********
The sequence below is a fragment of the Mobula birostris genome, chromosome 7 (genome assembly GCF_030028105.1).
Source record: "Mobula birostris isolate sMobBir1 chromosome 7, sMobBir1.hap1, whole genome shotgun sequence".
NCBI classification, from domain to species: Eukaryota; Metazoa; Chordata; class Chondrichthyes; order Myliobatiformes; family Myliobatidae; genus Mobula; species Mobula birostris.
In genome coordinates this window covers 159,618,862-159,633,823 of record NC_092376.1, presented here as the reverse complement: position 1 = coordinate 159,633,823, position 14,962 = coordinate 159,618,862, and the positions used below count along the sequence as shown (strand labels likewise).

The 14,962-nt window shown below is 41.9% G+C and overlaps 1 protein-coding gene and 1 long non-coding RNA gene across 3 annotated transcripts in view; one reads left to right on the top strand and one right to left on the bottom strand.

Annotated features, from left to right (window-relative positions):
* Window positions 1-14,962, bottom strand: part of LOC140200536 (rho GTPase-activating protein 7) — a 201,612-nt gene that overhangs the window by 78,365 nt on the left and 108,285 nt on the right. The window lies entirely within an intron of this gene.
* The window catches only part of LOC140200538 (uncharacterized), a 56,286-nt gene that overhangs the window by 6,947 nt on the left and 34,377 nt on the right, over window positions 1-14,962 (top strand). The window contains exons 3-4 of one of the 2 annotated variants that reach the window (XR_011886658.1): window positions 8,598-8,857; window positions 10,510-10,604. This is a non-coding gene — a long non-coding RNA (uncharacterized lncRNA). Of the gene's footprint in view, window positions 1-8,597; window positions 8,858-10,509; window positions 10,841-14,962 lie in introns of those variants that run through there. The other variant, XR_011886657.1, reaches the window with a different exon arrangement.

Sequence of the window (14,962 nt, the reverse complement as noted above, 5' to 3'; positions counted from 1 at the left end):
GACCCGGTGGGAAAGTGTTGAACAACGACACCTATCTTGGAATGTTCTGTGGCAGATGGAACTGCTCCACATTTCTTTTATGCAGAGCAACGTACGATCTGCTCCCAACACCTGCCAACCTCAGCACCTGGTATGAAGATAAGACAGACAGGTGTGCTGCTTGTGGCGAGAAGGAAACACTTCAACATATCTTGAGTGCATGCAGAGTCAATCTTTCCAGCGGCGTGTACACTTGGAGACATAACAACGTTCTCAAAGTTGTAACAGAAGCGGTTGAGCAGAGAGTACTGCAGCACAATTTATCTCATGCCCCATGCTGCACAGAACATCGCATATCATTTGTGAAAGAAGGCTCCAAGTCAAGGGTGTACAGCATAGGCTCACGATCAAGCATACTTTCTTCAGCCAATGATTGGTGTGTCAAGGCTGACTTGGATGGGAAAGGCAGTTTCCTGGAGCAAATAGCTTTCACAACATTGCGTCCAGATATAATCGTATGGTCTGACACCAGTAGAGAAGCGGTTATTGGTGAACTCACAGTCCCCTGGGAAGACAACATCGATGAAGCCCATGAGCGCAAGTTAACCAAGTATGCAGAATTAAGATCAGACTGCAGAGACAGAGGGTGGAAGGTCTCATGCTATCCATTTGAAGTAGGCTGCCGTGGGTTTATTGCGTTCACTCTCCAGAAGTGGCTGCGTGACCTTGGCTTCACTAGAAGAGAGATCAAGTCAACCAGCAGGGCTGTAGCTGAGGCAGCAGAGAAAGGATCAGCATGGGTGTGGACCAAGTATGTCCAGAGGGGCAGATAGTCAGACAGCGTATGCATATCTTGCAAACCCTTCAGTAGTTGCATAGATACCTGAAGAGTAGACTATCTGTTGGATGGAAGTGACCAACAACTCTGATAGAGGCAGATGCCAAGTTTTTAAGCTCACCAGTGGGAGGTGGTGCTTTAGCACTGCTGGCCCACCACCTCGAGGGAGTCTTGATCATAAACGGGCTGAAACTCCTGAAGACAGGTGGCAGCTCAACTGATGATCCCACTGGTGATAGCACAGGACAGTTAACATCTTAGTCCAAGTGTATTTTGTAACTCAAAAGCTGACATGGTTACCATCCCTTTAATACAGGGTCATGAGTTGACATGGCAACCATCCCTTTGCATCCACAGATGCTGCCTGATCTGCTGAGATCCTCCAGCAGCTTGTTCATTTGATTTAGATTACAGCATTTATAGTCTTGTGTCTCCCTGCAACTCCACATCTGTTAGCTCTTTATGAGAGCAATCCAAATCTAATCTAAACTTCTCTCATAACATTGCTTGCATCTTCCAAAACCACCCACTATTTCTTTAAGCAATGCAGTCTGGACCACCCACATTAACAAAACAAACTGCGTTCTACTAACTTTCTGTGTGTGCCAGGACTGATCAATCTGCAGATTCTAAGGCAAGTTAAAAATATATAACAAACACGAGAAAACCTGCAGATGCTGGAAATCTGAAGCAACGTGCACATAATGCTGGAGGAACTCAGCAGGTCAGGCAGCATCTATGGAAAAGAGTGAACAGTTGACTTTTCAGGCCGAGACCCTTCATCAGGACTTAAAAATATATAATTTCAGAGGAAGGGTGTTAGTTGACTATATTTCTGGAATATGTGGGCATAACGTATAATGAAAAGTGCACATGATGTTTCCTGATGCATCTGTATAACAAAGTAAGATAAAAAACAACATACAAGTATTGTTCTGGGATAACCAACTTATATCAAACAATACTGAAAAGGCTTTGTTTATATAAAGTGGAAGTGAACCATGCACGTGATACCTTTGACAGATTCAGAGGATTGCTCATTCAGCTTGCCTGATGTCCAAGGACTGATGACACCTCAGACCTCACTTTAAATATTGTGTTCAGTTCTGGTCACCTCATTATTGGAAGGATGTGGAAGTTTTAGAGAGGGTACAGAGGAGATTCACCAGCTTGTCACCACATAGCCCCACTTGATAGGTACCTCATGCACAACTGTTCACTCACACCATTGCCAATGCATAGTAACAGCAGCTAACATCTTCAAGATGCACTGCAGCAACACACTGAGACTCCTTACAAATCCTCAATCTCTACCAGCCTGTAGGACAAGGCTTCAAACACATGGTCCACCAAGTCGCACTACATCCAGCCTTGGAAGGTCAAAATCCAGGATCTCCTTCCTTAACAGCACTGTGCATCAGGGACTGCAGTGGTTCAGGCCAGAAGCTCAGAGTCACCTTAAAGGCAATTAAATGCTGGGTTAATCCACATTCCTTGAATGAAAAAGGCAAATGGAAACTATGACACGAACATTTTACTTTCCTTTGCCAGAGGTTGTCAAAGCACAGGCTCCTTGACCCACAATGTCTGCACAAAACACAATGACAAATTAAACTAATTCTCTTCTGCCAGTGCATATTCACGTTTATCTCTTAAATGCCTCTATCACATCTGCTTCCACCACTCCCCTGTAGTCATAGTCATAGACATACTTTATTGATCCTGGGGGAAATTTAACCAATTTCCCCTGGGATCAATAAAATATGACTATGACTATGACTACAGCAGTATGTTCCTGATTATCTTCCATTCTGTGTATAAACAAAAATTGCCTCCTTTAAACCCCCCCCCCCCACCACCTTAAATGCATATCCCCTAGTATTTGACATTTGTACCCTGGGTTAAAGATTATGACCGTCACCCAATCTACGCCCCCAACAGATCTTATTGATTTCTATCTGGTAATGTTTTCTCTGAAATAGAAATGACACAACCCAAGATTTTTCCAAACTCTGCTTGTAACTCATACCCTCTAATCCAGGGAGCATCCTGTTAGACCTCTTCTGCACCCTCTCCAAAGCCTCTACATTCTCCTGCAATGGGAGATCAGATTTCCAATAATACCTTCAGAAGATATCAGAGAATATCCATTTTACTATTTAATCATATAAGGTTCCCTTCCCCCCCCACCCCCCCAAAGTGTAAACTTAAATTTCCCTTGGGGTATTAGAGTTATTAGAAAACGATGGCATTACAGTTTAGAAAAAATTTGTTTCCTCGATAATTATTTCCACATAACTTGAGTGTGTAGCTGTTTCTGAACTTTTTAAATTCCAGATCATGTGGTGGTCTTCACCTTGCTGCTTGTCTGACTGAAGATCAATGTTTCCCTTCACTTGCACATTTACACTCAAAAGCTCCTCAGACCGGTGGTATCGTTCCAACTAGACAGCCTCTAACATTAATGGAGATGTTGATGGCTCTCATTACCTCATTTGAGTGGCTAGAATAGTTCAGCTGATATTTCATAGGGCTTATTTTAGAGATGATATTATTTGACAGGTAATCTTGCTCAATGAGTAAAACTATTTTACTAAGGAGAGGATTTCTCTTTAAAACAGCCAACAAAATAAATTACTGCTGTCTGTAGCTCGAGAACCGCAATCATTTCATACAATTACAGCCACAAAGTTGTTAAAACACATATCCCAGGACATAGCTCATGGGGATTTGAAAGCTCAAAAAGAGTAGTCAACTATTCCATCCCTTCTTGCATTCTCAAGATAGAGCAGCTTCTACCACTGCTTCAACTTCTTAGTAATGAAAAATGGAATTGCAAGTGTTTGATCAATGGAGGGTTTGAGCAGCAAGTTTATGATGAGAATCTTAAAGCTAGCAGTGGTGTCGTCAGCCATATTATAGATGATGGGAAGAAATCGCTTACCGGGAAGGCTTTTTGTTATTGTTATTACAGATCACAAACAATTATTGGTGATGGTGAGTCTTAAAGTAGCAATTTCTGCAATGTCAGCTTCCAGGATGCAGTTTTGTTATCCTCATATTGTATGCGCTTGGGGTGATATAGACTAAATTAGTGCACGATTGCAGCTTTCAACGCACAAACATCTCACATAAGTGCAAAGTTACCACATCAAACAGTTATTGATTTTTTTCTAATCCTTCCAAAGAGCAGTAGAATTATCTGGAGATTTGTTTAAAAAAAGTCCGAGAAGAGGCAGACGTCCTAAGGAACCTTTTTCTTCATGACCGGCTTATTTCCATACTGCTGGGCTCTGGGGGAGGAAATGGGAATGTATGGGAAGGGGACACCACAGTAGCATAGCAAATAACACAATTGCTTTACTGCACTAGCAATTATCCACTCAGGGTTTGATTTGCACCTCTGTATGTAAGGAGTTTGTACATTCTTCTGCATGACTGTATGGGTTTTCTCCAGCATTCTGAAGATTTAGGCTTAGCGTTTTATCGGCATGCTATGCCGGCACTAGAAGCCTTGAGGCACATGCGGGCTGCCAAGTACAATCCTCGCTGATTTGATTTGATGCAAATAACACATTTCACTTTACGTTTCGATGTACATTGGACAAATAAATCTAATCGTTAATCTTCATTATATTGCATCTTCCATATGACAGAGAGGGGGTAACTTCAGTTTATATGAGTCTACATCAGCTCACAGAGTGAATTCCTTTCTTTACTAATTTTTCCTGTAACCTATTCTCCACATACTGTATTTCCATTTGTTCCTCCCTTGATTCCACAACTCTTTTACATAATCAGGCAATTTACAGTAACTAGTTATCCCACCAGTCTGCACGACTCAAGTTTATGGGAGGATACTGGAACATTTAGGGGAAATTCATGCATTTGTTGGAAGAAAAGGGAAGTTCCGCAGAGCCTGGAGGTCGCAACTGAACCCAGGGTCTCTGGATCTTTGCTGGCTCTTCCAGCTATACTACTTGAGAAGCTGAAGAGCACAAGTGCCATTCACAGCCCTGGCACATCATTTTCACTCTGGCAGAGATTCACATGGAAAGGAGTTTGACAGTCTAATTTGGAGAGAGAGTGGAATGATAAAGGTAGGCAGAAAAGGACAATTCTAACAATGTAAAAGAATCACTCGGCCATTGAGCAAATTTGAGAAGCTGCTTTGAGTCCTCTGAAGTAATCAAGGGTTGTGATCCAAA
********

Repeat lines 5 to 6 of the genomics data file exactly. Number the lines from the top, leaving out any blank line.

The 14,962-nt window shown below is 41.9% G+C and overlaps 1 protein-coding gene and 1 long non-coding RNA gene across 3 annotated transcripts in view; one reads left to right on the top strand and one right to left on the bottom strand.

Annotated features, from left to right (window-relative positions):